As a woman, daughter, wife, and a mother, I’m still learning how to live a life in rhythm with the advent of each new life season. When I fool myself into thinking I’ve mastered the requirements and needs of my family or my own during this current season, the winds of change stir themselves up into a frenzy and blow away this theory.

A newly-licensed teen driver, a change in jobs, a move, a death, even the small, subtle shifts of my family’s emotional landscape, all force me to adjust my perspective. They require me to become attentive in new ways, aware of where I belong, and who needs my time and energy.

I struggle most not at the onset of change, but when I set my shoulder like a stone and lean against it. As Solomon writes in Ecclesiastes, there is a season for everything, and accepting the ebb and flow of life’s current, eases the tension the swirling waters create.

When I wrestle with the season in which God has placed me, when I resist the natural shift of tides, I find myself making poor decisions out of a fearful and reactionary heart. I choose self over others, distraction over commitment, or my desires over God’s desires for me.

In 2 Samuel, King David chose to stay behind in the city during the season where kings are called to battle. Rather than leading his people, defending his land, and conquering old boundaries, he remained in Jerusalem. There, he fought an even greater battle against his own flesh.

In the remaining chapter, we see David standing on a rooftop as he discovered Bathsheba bathing nearby. David found himself in the wrong place in the wrong season with the wrong woman. It awakened a desire in his heart that eventually led him down a path of adultery and murder.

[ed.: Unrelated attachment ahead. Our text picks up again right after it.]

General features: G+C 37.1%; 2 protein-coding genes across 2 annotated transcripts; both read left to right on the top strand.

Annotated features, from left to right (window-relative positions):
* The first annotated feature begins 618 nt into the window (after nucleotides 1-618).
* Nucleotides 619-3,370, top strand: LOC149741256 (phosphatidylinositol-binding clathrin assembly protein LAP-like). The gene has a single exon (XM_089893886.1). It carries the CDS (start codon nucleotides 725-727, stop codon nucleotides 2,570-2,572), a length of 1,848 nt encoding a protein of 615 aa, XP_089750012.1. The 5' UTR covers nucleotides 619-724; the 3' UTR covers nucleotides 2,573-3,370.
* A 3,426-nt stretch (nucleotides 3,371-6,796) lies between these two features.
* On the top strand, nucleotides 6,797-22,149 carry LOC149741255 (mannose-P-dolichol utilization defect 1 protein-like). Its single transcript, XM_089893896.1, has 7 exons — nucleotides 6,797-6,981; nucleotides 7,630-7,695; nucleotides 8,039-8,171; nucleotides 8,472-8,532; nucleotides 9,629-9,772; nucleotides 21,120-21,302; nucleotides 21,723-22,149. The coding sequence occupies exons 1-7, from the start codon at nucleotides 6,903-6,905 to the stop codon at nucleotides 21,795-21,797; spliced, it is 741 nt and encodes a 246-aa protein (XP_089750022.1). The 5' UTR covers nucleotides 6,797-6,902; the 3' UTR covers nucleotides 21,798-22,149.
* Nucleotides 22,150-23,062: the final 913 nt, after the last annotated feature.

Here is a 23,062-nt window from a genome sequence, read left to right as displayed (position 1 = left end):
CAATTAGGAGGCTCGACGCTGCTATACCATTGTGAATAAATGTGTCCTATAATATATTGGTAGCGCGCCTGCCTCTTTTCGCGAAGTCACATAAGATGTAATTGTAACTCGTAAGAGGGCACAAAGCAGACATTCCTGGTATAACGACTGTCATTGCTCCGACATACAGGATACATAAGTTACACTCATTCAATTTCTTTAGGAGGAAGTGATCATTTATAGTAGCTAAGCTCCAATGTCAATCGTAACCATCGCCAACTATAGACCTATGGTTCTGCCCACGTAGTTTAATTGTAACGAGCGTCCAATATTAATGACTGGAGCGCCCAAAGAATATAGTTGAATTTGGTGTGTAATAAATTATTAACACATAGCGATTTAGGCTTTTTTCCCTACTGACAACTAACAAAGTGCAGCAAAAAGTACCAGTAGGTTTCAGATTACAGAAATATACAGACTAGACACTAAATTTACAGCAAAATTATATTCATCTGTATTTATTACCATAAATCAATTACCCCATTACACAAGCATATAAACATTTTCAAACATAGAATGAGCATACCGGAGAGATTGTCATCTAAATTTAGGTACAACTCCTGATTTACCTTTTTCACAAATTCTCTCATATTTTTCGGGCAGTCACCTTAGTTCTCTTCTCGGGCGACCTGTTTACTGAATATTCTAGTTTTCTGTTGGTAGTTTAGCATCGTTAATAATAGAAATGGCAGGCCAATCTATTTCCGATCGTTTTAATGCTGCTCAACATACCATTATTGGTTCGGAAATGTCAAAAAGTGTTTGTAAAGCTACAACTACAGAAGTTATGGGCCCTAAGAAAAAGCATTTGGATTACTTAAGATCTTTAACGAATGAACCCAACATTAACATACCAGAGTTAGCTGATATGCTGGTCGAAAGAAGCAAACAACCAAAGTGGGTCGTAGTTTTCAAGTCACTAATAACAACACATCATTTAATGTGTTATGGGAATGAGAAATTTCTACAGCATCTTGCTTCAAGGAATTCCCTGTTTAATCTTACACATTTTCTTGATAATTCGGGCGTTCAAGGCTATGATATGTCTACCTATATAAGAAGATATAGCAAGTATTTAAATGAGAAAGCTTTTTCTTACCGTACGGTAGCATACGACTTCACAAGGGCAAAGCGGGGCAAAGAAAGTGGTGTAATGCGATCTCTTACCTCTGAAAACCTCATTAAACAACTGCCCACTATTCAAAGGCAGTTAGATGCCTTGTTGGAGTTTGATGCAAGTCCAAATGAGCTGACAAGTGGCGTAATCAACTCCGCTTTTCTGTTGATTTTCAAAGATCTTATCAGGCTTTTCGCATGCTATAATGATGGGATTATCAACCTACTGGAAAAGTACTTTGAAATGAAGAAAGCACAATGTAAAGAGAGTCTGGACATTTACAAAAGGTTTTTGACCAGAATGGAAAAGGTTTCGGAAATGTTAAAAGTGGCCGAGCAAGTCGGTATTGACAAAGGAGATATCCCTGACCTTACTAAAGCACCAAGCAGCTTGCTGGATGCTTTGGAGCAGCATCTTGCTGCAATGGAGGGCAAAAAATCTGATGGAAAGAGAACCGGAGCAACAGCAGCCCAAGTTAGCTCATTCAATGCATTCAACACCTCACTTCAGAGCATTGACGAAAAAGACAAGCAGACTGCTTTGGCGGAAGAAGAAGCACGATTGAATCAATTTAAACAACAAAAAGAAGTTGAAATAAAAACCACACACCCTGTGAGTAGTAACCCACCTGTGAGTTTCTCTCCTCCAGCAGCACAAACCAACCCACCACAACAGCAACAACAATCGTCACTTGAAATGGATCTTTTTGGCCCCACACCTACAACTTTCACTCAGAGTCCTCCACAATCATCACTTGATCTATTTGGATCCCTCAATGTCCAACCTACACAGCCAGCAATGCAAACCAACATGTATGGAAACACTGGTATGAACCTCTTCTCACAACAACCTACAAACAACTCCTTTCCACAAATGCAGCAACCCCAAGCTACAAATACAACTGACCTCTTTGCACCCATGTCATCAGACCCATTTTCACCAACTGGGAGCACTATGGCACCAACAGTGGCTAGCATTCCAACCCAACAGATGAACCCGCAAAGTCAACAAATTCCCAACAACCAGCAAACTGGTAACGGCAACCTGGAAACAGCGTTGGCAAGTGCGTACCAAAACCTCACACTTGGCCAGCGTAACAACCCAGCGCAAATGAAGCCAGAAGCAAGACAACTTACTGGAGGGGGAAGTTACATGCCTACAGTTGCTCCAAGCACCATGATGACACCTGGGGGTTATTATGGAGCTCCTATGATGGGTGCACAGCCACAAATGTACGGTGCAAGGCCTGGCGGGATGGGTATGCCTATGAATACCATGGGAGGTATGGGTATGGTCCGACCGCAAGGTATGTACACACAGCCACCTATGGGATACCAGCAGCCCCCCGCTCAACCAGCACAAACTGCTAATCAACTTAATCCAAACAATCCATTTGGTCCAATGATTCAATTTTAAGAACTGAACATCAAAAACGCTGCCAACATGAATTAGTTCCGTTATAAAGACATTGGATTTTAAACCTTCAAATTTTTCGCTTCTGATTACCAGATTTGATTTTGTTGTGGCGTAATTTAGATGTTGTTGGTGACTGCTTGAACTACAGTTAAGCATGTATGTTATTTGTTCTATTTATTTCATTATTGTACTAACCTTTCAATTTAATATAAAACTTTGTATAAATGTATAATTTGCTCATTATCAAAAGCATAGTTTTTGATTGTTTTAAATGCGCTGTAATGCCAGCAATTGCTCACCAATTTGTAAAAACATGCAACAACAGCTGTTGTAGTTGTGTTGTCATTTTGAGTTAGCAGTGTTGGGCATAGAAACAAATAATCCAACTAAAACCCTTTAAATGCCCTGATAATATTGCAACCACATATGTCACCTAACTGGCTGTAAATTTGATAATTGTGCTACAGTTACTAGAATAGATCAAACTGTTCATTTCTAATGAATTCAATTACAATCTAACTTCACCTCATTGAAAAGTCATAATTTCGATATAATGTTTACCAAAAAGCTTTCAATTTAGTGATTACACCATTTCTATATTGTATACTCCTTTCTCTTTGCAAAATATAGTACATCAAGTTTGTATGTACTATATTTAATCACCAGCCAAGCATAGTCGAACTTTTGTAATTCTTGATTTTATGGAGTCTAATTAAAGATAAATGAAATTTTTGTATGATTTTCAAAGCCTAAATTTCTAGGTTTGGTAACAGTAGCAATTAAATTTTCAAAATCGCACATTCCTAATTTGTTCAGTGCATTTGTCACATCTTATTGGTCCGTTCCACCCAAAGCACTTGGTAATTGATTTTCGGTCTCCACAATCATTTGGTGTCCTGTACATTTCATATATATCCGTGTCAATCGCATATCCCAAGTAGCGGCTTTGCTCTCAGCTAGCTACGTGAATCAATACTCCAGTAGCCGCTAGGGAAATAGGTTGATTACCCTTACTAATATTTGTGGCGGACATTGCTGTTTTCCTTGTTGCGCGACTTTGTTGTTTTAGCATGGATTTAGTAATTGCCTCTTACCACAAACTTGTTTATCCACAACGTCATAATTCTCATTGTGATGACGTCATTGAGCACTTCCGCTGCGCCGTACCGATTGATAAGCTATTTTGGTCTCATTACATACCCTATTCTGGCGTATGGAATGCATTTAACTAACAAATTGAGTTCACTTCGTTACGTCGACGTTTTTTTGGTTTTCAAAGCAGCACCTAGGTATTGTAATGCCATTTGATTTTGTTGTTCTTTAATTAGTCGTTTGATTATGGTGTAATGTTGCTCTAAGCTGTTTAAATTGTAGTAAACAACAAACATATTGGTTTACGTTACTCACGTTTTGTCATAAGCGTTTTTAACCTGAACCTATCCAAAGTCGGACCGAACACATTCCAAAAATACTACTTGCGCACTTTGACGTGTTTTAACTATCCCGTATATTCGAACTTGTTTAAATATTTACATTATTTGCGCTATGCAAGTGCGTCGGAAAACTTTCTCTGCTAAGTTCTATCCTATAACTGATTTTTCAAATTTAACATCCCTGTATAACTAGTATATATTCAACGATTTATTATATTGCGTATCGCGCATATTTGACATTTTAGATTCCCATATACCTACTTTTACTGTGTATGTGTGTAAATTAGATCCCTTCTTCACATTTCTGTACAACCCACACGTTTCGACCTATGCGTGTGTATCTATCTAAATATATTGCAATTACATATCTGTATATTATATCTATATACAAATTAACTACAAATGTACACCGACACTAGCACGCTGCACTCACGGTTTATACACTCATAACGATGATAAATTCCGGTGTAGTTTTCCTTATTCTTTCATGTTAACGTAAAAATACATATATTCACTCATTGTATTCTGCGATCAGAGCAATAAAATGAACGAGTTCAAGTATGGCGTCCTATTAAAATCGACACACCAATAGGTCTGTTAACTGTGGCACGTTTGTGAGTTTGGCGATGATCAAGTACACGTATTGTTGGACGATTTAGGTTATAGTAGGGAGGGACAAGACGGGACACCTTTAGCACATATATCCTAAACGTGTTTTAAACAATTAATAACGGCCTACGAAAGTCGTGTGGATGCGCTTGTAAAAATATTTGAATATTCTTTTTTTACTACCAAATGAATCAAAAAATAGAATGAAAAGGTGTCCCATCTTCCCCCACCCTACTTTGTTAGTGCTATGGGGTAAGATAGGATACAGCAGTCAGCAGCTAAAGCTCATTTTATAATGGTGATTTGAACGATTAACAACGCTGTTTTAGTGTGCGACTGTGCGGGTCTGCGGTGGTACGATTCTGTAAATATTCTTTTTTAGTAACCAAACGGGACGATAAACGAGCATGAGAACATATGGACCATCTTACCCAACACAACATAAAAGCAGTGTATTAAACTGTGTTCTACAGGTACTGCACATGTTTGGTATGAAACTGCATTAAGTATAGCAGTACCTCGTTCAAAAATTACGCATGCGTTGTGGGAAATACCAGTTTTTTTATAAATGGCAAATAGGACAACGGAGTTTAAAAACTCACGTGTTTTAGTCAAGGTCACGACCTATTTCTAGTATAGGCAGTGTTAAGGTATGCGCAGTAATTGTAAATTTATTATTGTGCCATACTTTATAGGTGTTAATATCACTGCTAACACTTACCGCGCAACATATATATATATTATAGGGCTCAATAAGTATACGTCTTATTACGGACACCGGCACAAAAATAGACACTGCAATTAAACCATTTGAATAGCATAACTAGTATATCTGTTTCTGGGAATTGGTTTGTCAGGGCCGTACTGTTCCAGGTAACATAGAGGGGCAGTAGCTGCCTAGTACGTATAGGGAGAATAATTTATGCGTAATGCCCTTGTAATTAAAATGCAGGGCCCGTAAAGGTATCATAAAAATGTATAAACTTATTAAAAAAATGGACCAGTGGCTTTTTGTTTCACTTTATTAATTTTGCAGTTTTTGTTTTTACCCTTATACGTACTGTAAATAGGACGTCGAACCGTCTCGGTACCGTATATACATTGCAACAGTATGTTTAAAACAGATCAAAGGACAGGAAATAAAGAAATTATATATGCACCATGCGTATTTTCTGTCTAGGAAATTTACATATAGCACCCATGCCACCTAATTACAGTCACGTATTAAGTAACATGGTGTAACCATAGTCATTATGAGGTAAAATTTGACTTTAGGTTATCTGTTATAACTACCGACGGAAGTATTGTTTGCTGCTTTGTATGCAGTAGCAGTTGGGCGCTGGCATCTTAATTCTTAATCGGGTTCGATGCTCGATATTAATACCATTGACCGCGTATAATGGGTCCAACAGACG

David’s experience is larger than life in relation to most of our choices, but it reminds us that we must be focused on the still, small voice of the Father. To what is he calling us? To where? To whom? If we refuse the direction of this season because it is painful or wounding or it strains against our own desires, where will it lead us? Envision the current path in your mind and follow it to it’s natural conclusion. What lies at the end of it?

God continually calls us forward into new seasons of growth. The Christian life is not stagnant; it is ever changing, ever growing, ever evolving. When we bind ourselves to the past, when we refuse to fight new battles and step out into deep waters, we become deaf to the voice of victory calling to us from the future.

To everything there is a season. Let’s move with the wind and the waters and learn how to embrace every hard and holy moment we find in it.

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I wrote this devotional some time ago for another site, and it’s ended up in my archives. I thought I’d offer it here as a little devotional kickstart to our weekend. September often ushers in a season of change, and it’s especially true of my family this year. My oldest turned seventeen, entered senior year, and became a licensed driver all in one week. Pass the smelling salts, please.

As always, thanks for reading.